|Name Lothar Rendulic|
Education University of Vienna
|Born 23 October 1887
Wiener Neustadt, Lower Austria, Austria-Hungary now Austria (1887-10-23) |
Allegiance Austria-Hungary (to 1918) First Austrian Republic (to 1938) Nazi Germany
Years of service 1910–38 (Austria) 1938–45 (Germany)
Rank Oberst (Austria) Generaloberst (Germany)
Commands held 14. Infanterie-Division 52. Infanterie-Division XXXV. Armeekorps 2. Panzer-Armee 20. Gebirgs-Armee Heeresgruppe Kurland Heeresgruppe Sud Heeresgruppe Nord Heeresgruppe Ostmark
Battles/wars World War I World War II
Died January 18, 1971, Fraham, Austria
Awards Knight's Cross of the Iron Cross
Service/branch Austro-Hungarian Army, Austrian Armed Forces, German Army
Similar People Ferdinand Schorner, Eduard Dietl, Hjalmar Siilasvuo, Nikolaus von Falkenhorst, Walter Model
Battles and wars World War I, World War II
Lothar Rendulic (23 October 1887 – 17 January 1971) was an army group commander in the Wehrmacht during World War II. Rendulic was one of three Austrians who rose to the rank of Generaloberst (senior general) in the German armed forces.
Rendulic was tried at the Subsequent Nuremberg Trials in 1948. Though acquitted of deliberate scorched earth tactics during the Lapland war, he was convicted of killing hostages in Yugoslavia at the Hostages Trial and imprisoned. After his release in 1951 he took up writing.
Early life and career
Rendulic was born in 1887 in Austria into a military family of Croatian origin (Rendulić). He studied law and political science at universities in Vienna and Lausanne; in 1907, he was admitted to the Theresian Military Academy and commissioned as an officer into the Austro-Hungarian Army in 1910. He served during World War I from 1914 to 1918. Returning to the University of Vienna, Rendulic obtained his doctorate in law in 1920. He joined the newly formed Austrian Armed Forces and in 1932 joined the banned Austrian Nazi Party. From 1934, Rendulic served as a military attaché to France and United Kingdom. In 1936 he was put on the "temporary inactive list" because of his early membership in the Nazi Party.
World War II
Rendulic was called to the German Army, the Wehrmacht, in 1938, after the annexation of Austria to Germany. He commanded the 14th Infantry Division (23 June – 10 October 1940); the 52nd Division (1940–1942); and the XXXV Corps (1942–1943), with which he participated in the Battle of Kursk. From 1943 to 1944, Rendulic commanded the 2nd Panzer Army during World War II in Yugoslavia. Early in 1944, the German Chancellor Adolf Hitler ordered Rendulic to devise a plan to capture Yugoslav partisan leader Josip Broz Tito. In the resultant raid on Drvar on 25 May 1944, German paratroopers stormed partisan headquarters in Drvar (western Bosnia) looking for Tito but ultimately failed to capture him, suffering heavy casualties.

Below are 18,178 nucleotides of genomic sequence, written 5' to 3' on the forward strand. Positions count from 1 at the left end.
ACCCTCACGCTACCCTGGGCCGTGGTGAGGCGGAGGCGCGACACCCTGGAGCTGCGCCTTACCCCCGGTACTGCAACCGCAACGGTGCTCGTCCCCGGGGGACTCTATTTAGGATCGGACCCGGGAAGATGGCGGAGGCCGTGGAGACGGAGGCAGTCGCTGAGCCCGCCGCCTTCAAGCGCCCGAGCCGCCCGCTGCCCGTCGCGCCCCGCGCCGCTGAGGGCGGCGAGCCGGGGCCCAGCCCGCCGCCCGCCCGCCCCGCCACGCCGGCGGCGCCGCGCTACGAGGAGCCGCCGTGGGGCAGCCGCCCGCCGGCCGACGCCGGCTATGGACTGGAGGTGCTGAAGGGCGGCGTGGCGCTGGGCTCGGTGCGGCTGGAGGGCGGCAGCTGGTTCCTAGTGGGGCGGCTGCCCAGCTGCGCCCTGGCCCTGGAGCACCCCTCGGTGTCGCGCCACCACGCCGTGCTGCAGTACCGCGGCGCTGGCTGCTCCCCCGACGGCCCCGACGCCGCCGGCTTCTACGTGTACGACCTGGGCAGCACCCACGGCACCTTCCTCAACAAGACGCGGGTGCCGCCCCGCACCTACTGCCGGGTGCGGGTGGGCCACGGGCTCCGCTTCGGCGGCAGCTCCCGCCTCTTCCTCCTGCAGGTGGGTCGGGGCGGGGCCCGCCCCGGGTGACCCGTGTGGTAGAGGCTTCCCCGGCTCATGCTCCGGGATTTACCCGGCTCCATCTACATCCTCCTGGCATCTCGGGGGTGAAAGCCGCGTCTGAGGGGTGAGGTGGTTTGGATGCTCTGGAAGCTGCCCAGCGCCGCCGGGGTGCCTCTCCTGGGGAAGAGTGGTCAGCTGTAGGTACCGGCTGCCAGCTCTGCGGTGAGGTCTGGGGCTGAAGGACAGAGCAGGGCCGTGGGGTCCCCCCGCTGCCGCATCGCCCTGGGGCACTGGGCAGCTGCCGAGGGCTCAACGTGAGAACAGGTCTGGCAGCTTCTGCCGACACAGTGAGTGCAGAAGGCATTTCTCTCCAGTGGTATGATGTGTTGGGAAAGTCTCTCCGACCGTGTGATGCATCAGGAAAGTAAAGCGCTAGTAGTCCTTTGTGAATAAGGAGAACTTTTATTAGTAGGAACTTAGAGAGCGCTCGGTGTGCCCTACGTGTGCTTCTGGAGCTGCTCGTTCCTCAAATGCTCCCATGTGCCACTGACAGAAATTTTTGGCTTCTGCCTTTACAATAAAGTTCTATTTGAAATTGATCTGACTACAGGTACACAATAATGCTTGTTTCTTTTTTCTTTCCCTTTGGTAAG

From June 1944, Rendulic commanded the 20th Mountain Army and all German troops stationed in Finland and Norway. Following the war, Rendulic was accused of ordering the destruction of the Finnish town of Rovaniemi in October 1944, allegedly as revenge against the Finns for making a separate peace with the Soviet Union. In 1945, Rendulic served as the commander-in-chief of Army Group Courland cut off in the Courland Pocket on the Eastern Front; Army Group North in Northern Germany; and Army Group Ostmark, in Austria and Czechoslovakia. On 7 May 1945, following the Soviet Prague Offensive, Lothar Rendulic surrendered Army Group Ostmark to the 71st Division of the U.S. Army in Austria.
War crimes trial
After his surrender, Lothar Rendulic was interned and tried in the Hostages Trial at Nuremberg, because of his involvement in the Wehrmacht's reprisals against civilians in Yugoslavia and the scorched earth policy in Lapland. On 19 February 1948 he was found guilty of war crimes and sentenced to twenty years in prison, although he was cleared of charges concerning the scorching of Lapland. This sentence was later reduced to ten years, and on 1 February 1951 Rendulic was released from the military prison in Landsberg am Lech in Bavaria.
After his release, he worked as an author and was involved in local politics in Seewalchen am Attersee, in the Salzkammergut region of Austria. He died at Fraham near Eferding, Austria, on 17 January 1971.